Treatment plan

Stomatitis can be so painful that the cat must be anesthetized to be properly examined. Extensive oral inflammation and infection, adverse reactions to anesthesia and even death make these high risk patients for even the most experienced veterinarian.

Dr. Hodgkins’ approach is to transition cats onto a moist, meaty diet, ideally home prepared, and to treat them with clindamycin and cyclosporine.

I also recommend this integrative approach to help reduce inflammation and infection, along with a good quality fish oil supplement that has potent anti-inflammatory properties.

I strongly advise veterinarians to try VetzLife’s Feline Oral Care Gel for Stomatitis which can help improve your cat’s condition---and for many cats showing early signs of this condition actually stop it in its tracks. For more details visit www.vetzlife.com

Dysbiosis, a disruption of healthy bacterial populations in the oral cavity and digestive system, can be aggravated by high-cereal content diets and genetically engineered corn and soy ingredients. So part of the treatment regimen for cats with stomatitis is to correct dysbiosis by giving them probiotics.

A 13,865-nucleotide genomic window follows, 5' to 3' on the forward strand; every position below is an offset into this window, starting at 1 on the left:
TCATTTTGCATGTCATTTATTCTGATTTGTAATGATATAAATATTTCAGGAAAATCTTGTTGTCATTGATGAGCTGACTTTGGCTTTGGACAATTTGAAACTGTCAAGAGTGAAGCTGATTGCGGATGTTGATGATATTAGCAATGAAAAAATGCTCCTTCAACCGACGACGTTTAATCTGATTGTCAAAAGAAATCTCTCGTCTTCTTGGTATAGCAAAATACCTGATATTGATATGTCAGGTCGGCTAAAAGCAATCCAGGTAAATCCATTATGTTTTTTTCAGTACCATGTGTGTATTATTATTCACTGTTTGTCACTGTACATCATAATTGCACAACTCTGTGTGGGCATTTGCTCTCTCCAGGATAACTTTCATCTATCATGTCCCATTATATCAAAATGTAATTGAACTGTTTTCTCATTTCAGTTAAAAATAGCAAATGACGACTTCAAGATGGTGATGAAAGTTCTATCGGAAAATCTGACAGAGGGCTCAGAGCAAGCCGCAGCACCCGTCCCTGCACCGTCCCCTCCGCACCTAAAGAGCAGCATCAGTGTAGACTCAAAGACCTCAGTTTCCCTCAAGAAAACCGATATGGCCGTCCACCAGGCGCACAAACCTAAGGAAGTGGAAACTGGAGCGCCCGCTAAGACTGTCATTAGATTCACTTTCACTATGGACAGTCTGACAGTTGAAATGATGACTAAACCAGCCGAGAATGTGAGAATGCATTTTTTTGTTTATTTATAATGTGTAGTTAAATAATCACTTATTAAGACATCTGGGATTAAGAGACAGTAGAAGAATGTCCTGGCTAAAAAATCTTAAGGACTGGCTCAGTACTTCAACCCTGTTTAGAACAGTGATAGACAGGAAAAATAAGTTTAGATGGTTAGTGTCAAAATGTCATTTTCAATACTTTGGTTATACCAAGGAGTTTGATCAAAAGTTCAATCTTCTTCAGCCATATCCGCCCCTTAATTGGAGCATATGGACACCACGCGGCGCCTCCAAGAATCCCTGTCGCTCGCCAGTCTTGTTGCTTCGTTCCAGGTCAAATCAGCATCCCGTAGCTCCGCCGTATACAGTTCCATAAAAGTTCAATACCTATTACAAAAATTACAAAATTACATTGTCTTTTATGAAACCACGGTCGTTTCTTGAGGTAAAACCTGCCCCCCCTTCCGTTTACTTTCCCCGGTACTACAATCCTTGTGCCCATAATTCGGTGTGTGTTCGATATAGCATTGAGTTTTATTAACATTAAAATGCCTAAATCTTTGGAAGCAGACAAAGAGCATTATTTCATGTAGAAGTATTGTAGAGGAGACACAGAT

Prevention tactics 

Until recently, dental problems in both cats and dogs were a neglected aspect of home health care. These problems include the buildup of tartar or scale on the teeth, gum inflammation or gingivitis as well as stomatitis, and serious periodontal disease and tooth root abscesses. Not only do affected animals develop nauseating halitosis and find it painful to eat, but the inflammation in their mouths can cause a spread of bacteria and cytokines into the bloodstream and internal organs. This can damage the heart, causing serious and often fatal heart disease, and also harm the kidneys, pancreas, liver and other internal organs.

These inflammatory substances are also produced from body fat in overweight and obese cats. Obesity and dental problems are associated with highly processed manufactured commercial pet foods, especially those high in cereals.


  1.          Since prevention is the best medicine, starting cats out right from kittenhood on a moist, meaty, balanced whole food diet is probably the best insurance again stomatitis. Highly processed pet food ingredients, especially corn and soy glutens, leave micro-particles adhering to the teeth that foster dental disease. A natural meat-based diet will also help prevent the diet-related diseases often associated with stomatitis, notably diabetes mellitus, kidney disease (with uremia or ammonia poisoning), and food-related skin problems that are often treated inappropriately with corticosteroids, which in turn can lead to chronic infections in the mouth and urinary tract.